Wed, Oct 20, 2010 | By Crethi Plethi
Supreme Leader: Martyrdom Is At The Very Core of Iran’s Identity
The Islamic Republic News Agency reported on wednesday that the Supreme Leader Ayatollah Ali Khamenei has said that belief in martyrdom and the culture of glorifying status of martyrs is at the very core of Iran’s identity.
The Ayatollah made his remarks on Wednesday in a meeting with the families of the martyrs and the sacred defense veterans in Qom.
It is Khamenei’s third official visit to Qom since his appointment to Supreme Leader in 1989, and his first since 1995.
During the Iran-Iraq war, Iran turned even children into martyrs: 14-, 15-, and 16-year-olds. At that time, an Iranian law laid down that children as young as 12 could be used to clear mine fields, even against the objections of their parents. And President Ahmadinejad said during one of his first television interviews, after he was elected in 2005: “Is there an art that is more beautiful, more divine, more eternal than the art of the martyr’s death?” [CrethiPlethi, Oct 27, 2009]
The Supreme Leader noted that this culture of martyrdom inspired the Iranian nation to play an influential role in the world rather than getting affected by the world’s political developments and that the enemies at the present juncture were concentrating on ways to destroy people’s faith but have failed so far and will never succeed either. [IRNA; Oct 20, 2010]
Ayatollah Khamenei further stressed that the great Iranian nation will seriously deal with the enemies’ hegemonism. He also referred to the warm welcome accorded to the Iranian president Ahmadinejad during his visit to Lebanon and said it demonstrated the significance of Iran in the eyes of other nations.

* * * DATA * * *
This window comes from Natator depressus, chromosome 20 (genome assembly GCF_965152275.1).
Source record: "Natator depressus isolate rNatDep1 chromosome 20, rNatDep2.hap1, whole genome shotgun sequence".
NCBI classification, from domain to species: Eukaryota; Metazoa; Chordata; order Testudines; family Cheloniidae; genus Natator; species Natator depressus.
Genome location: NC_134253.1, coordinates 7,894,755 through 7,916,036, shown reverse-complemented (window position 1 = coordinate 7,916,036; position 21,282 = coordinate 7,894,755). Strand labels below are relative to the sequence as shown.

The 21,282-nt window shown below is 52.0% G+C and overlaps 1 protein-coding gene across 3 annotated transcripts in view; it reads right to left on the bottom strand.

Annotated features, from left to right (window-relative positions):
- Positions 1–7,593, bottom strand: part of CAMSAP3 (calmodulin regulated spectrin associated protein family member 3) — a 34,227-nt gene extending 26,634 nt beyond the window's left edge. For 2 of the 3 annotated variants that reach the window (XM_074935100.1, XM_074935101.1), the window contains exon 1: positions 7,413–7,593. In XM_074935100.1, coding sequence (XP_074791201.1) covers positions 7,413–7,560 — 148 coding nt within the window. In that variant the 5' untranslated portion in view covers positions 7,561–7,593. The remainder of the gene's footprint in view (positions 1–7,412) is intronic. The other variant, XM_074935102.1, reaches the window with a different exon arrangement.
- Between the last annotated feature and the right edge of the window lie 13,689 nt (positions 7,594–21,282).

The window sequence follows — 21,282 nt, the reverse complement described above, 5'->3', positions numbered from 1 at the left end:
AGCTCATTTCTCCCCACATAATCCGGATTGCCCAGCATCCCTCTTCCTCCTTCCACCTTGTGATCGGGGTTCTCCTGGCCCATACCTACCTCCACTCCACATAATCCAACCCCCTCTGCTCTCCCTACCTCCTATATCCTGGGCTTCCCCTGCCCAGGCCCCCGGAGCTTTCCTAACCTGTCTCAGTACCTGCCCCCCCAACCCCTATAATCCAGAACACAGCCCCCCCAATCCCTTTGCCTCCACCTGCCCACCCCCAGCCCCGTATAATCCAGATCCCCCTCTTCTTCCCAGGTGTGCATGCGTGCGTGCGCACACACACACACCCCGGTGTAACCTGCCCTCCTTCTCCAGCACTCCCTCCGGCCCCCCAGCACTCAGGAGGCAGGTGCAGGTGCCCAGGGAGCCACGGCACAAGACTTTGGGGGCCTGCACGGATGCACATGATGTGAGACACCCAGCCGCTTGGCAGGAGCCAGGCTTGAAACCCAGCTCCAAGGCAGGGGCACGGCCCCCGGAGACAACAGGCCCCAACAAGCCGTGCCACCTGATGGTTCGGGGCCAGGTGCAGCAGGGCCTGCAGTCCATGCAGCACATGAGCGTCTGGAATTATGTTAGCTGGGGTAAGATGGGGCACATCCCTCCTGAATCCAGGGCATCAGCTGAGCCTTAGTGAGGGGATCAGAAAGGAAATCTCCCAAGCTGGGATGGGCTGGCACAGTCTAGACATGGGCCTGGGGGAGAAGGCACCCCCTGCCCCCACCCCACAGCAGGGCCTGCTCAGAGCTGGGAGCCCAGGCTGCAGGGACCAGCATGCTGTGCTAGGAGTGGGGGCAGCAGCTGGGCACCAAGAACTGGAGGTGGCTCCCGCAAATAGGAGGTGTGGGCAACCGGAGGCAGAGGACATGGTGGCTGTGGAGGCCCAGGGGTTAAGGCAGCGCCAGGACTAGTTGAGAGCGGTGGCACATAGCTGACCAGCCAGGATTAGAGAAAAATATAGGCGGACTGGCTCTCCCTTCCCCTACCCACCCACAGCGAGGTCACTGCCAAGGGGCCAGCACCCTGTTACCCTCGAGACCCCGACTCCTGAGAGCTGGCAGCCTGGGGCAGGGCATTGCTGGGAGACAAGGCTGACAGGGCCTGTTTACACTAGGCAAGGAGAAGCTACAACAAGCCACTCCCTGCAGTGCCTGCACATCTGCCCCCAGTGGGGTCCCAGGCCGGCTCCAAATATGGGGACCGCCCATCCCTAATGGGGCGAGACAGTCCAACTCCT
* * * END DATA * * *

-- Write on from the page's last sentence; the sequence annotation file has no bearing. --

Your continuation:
“The devoted and pious Iranian nation is more powerful and more prestigious than any other nations around the globe,” Khamenei said and “the Iranian nation never surrenders and is determined to seriously deal with bullying powers.” [IRNA; Oct 20, 2010]
The Supreme Leader’s visit to the city of Qom comes amidst reports of tensions between government, the reform movement and religious establishment. Top clerics affiliated with the reformist bloc increasingly challenge the Supreme Leader’s leadership and religious authority.
On the eve of the visit, government supporters exerted considerable efforts to have the religious establishment in Qom put on a show of support for Khamenei and his leadership. The official news agency IRNA reported last week that Qom’s residents and religion students were excited and happy about the Supreme Leader’s visit. [IRNA; October 6, 2010]
In recent weeks, top pro-government clerics have also announced their support for Khamenei and his leadership.
Jaras, a website affiliated with reformist opposition leader Mir-Hossein Mousavi, reported that Khamenei’s visit to Qom will likely be marred by heightened tensions between top clerics and the authorities over the regime’s attempts to strengthen its hold on the religious seminaries in Qom by placing them under the authority of a council headed by the director of Qom’s religious seminaries, Ayatollah Morteza Moqtada’i, appointed by Khamenei. According to Jaras, some of the council members belong to Iran’s security forces or the Revolutionary Guards. The website reported that several top clerics, including Ayatollah Lotfollah Safi-Golpayegani, Ayatollah Hossein Vahid Khorasani, and Ayatollah Abdolkarim Mousavi Ardebili have been vehemently opposed to the plan to subject the religious seminaries to a government-affiliated council, and called for their independence to be preserved. The website further reported that one of the objectives of the Supreme Leader’s visit to Qom was to obtain the top clerics’ recognition of Khamenei as a “source of emulation.” [Jaras, October 7, 2010; Intelligence and Terrorism Information Center, Oct 14, 2010]